This section provides an overview of what playframework is, and why a developer might want to use it.
It should also mention any large subjects within playframework, and link out to the related topics. Since the Documentation for playframework is new, you may need to create initial versions of those related topics.
Download and install:
Java 8 - download the relevant installation from Oracle site.
Activator - download zip from www.playframework.com/download and extract files to the target Play folder, for example to:
sbt - download from www.scala-sbt.org.
Define environment variables:
JAVA_HOME, for example:
PLAY_HOME, for example:
SBT_HOME for example:
c:\Program Files (x86)\sbt\bin;
Add path to all three installed programs to the path variables:
Installation of Play 2.5.3 (the last 2.5 stable release) comes with a minor problem. To fix it:
Start the cmd from the directory, where a new application should be created. The shortest way to create a new application via CLI is to provide an application name and template as CLI arguments:
activator new my-play-app play-java
It is possible to run just:
In this case you will be prompted to select the desired template and an application name.
For Play 2.4 add manually to project/plugins.sbt:
// Use the Play sbt plugin for Play projects addSbtPlugin("com.typesafe.play" % "sbt-plugin" % "2.4.x")
Be sure to replace 2.4.x here by the exact version you want to use. Play 2.5 generates this line automatically.
Make sure that the proper sbt version is mentioned in project/build.properties. It should match to sbt version, installed on your machine. For example, for Play2.4.x it should be:
That's it, a new application now may be started:
cd my-play-app activator run
After a while the server will start and the following prompt should appear on the console:
[info] p.c.s.NettyServer - Listening for HTTP on /0:0:0:0:0:0:0:0:9000 (Server started, use Ctrl+D to stop and go back to the console...)
The server by default is listening on port 9000. You can request it from a browser by the URL http://localhost:9000. You will get something like this:
By default the activator runs an application on port 9000 for http or 443 for https. To run an application on the different port (http):
activator "run 9005"
If you already have
sbt installed I find it easier to create a minimal Play project without
activator . Here's how.
# create a new folder mkdir myNewProject # launch sbt sbt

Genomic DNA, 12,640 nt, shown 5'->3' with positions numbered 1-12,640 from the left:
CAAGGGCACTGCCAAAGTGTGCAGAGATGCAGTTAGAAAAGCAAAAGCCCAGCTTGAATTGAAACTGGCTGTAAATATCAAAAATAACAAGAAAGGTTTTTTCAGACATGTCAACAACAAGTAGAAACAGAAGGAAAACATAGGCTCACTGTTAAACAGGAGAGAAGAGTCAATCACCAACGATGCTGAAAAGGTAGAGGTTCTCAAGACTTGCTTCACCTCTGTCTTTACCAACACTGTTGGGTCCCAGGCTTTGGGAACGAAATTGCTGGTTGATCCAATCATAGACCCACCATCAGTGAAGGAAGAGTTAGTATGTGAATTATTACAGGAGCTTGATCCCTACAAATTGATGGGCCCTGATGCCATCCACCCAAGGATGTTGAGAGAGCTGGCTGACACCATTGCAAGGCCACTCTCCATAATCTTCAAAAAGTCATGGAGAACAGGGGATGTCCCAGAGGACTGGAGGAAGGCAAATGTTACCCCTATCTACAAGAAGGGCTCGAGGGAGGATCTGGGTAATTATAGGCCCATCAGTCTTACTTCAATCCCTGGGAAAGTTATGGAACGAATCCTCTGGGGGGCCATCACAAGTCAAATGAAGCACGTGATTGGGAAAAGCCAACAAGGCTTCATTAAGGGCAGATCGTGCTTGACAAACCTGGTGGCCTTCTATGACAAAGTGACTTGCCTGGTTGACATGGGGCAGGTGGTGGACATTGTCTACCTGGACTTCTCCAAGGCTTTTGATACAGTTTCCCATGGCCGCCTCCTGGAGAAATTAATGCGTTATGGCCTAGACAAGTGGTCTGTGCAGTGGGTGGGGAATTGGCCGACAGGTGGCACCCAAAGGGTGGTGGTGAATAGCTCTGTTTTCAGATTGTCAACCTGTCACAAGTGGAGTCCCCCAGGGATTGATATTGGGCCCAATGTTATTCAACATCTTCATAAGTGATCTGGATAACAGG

When previous steps are completed, edit
build.sbt and add the following lines
name := """myProjectName""" version := "1.0-SNAPSHOT" offline := true lazy val root = (project in file(".")).enablePlugins(PlayScala) scalaVersion := "2.11.6" # add required dependencies here .. below a list of dependencies I use libraryDependencies ++= Seq( jdbc, cache, ws, filters, specs2 % Test, "com.github.nscala-time" %% "nscala-time" % "2.0.0", "javax.ws.rs" % "jsr311-api" % "1.0", "commons-io" % "commons-io" % "2.3", "org.asynchttpclient" % "async-http-client" % "2.0.4", cache ) resolvers += "scalaz-bintray" at "http://dl.bintray.com/scalaz/releases" resolvers ++= Seq("snapshots", "releases").map(Resolver.sonatypeRepo) resolvers += "Typesafe Releases" at "http://repo.typesafe.com/typesafe/maven-releases/"
Finally, create a folder
project and inside create a file
build.properties with the reference to the version of Play you would like to use
addSbtPlugin("com.typesafe.play" % "sbt-plugin" % "2.4.3")
That's it! Your project is ready. You can launch it with
sbt . From within
sbt you have access to the same commands as with
Be sure to have Java in the current path (enter
java --version to check)
Play will use the default Java or the one available at the $JAVA_HOME path if defined.
The play command line utility uses Python. So it should work out of the box on any UNIX system (however it requires at least Python 2.5).
In general, the installation instructions are as follows.
Java is built-in, or installed automatically, so you can skip the first step.
/etc/pathsand add the line
An alternative on OS X is:
brew install play
To install Java, make sure to use either the Sun-JDK or OpenJDK (and not gcj which is the default Java command on many Linux distros)
To install Java, just download and install the latest JDK package. You do not need to install Python separately, because a Python runtime is bundled with the framework.